A packed room, including people from outside the university, greeted Rania Masri in the Liberal Arts building Monday night, waiting to hear her expertise on an issue currently roiling the political climate in the U.S. and around the world: Syria.
Masri, a professor at the University of Balamand in Lebanon, laid out the U.S. case leading up to the current unrest in Syria, as well as what might happen as a result of U.S. military action there.
“I went in to be informed about the American stance and options,” wrote Towson University student Krystal Escoffery ’16 in an email to event organizer and history professor Kimberly Katz, “but overall [I] got to observe a whole sociological side to the problems in Syria, not to mention how different members of society interact.”
Members of the Arab-American and Syrian-American communities in the Towson area turned out to hear Masri’s take on the issue, with some voicing opposition to Masri’s stand against American military action. They joined students from Towson, Goucher College and UMBC. The discussion that followed Masri’s presentation was so engaging that about 20 people stayed for half an hour after the event to discuss it with Masri, whose perspective notes that American interests in the country are essentially only geo-strategic. She says they are aimed at fighting the rising Russian influence while supporting Israel, Jordan and Turkey, and putting down the Shi’ite collaboration between Iran, Hizbullah and Syria. Her stance generated a great deal of discussion, some of it tense.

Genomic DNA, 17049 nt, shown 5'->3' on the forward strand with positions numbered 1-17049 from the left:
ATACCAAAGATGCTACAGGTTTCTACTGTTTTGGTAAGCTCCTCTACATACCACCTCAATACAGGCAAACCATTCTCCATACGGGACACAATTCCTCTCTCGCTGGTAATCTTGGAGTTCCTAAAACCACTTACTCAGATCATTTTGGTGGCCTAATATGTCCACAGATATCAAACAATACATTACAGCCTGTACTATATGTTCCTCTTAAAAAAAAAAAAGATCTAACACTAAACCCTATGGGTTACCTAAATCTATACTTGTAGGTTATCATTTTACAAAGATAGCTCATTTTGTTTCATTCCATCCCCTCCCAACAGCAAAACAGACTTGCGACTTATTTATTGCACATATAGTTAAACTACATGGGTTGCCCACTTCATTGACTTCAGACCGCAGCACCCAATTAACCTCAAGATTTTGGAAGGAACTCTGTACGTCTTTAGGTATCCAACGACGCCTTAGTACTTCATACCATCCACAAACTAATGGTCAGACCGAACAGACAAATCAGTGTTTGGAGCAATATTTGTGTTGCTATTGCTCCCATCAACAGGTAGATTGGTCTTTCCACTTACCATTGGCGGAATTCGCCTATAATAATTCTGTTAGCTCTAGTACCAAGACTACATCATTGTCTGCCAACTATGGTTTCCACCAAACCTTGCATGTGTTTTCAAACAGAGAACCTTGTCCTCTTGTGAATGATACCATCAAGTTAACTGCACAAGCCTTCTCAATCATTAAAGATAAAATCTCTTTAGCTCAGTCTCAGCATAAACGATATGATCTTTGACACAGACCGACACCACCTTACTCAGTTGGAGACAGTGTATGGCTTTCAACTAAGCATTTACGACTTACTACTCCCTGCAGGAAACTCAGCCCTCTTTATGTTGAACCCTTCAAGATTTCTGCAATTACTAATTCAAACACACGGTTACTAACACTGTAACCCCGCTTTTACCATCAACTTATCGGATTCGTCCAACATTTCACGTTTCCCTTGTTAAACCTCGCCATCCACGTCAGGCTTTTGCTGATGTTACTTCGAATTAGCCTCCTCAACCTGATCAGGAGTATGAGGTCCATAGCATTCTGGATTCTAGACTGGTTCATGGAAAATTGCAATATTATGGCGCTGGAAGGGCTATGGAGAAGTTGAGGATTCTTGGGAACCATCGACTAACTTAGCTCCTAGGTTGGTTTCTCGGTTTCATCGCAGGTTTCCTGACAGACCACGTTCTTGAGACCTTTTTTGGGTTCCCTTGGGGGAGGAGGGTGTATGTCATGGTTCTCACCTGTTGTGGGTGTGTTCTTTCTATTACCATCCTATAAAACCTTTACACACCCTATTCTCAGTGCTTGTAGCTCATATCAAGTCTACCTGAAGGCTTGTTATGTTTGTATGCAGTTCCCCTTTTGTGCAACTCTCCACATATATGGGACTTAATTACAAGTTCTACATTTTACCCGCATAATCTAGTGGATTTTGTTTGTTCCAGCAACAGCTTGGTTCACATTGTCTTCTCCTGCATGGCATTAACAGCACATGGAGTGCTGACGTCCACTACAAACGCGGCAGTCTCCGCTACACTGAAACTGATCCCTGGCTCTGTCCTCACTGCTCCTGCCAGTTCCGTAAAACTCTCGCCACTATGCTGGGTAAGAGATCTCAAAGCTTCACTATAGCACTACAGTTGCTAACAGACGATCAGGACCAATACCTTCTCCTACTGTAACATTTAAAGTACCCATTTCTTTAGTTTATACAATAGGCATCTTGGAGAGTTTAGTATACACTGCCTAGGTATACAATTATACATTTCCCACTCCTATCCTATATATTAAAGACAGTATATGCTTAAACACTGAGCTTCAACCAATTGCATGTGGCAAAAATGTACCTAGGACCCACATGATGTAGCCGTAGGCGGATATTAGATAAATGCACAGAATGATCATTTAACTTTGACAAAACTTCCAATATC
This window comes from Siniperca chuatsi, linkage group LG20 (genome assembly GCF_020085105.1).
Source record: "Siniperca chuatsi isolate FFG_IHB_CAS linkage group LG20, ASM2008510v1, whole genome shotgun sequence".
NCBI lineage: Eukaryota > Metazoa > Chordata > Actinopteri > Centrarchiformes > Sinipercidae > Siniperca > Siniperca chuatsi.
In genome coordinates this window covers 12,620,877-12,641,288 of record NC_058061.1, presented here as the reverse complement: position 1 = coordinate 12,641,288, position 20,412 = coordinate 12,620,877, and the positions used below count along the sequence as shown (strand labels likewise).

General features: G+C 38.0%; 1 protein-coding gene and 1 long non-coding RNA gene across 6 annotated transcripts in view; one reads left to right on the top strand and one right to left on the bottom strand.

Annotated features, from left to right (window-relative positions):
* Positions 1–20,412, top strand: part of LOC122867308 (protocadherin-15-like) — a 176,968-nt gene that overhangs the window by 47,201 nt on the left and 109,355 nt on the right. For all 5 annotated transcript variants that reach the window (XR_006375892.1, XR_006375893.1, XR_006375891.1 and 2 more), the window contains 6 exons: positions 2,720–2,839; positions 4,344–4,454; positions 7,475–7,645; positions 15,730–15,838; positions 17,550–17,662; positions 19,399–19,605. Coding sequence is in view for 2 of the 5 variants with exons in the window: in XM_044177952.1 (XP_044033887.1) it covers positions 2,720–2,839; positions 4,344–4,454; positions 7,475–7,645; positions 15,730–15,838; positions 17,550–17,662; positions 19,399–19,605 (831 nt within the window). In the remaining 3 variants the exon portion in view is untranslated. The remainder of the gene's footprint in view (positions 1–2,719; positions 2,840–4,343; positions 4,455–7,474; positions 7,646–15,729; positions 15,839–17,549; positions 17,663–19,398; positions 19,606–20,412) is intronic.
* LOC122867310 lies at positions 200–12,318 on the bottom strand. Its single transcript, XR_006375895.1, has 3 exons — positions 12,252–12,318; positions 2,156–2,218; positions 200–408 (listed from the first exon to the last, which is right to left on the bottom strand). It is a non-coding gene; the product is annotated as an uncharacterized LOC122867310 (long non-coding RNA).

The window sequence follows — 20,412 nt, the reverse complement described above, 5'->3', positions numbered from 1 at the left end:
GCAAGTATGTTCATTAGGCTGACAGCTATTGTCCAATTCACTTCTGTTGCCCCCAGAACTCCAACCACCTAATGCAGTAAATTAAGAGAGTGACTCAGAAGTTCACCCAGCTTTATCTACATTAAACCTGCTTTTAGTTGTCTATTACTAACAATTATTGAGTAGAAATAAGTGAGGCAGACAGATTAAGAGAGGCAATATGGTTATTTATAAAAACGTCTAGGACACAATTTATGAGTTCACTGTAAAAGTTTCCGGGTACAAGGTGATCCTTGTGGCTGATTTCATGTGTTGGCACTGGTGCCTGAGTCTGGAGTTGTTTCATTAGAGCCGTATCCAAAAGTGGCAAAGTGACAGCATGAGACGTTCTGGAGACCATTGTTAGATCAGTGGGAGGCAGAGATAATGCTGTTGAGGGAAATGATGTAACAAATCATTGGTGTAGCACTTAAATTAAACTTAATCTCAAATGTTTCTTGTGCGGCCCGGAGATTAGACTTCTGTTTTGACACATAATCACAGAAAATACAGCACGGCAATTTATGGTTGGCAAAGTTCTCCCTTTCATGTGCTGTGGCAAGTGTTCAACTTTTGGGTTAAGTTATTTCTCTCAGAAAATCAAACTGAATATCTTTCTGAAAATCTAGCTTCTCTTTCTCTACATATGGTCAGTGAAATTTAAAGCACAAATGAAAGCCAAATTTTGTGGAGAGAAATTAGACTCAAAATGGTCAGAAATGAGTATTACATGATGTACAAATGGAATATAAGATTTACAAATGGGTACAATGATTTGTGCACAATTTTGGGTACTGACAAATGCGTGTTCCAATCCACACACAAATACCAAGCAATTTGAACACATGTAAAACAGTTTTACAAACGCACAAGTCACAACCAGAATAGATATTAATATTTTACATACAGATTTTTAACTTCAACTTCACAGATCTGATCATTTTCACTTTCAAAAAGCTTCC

“It was interesting to see how people who disagreed reacted to each other,” wrote Escoffery. “I understand we are all from different walks of life, thus our opinions are formed due to our different realities.”
Pointing out the differences in cases, Masri explained that the U.S. has no oil interest in this conflict as it did in Libya, Iraq and Afghanistan. In contrast to the situation in Egypt, the U.S. has no historic relationship with Syria. Rather, she said, the case for an American strike on Syria is based on the support of the “rebels”—without knowing entirely who the “rebels” are but knowing that some of them can be traced back to al-Qaeda. Masri and others have pointed out this means it’s difficult to know who the “good guys” are and who the “bad guys” are.